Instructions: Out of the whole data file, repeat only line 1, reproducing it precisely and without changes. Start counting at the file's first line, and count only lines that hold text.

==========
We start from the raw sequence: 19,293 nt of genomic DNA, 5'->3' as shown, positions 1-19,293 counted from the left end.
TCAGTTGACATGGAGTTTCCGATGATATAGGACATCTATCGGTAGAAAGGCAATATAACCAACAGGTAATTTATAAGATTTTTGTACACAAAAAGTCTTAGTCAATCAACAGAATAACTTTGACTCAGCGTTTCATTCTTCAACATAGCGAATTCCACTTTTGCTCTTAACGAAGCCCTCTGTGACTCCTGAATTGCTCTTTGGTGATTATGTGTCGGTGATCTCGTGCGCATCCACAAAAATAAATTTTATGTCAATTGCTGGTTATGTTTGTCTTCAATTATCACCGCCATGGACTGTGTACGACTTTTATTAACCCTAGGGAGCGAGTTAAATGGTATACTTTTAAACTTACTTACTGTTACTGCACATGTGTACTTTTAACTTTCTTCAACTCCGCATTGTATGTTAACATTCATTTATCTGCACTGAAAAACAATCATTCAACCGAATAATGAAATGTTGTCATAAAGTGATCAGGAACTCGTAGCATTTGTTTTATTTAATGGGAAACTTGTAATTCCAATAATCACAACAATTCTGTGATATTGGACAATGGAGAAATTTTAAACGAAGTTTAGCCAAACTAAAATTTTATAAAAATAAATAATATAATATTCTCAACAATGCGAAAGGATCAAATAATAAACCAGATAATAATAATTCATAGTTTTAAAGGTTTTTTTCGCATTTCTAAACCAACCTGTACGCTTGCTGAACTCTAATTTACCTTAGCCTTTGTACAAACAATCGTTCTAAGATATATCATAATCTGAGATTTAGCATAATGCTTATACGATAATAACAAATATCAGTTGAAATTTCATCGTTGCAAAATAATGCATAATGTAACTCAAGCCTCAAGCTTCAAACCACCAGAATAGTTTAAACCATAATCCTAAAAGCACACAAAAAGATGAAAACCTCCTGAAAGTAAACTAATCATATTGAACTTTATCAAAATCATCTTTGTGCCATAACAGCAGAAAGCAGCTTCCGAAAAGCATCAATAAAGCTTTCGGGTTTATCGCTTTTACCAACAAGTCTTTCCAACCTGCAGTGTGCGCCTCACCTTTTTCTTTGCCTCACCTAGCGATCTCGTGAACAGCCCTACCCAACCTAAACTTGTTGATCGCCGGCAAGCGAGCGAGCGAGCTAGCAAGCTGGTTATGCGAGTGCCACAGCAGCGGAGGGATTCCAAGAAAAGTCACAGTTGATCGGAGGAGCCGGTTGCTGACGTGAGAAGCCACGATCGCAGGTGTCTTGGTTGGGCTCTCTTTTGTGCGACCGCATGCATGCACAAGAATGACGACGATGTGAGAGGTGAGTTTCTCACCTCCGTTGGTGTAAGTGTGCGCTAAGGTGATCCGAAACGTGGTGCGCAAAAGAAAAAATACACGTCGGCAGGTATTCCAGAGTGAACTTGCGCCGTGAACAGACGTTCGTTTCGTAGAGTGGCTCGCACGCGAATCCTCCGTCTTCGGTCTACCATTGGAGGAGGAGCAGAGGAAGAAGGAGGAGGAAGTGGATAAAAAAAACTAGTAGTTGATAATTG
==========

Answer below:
We start from the raw sequence: 19,293 nt of genomic DNA, 5'->3' as shown, positions 1-19,293 counted from the left end.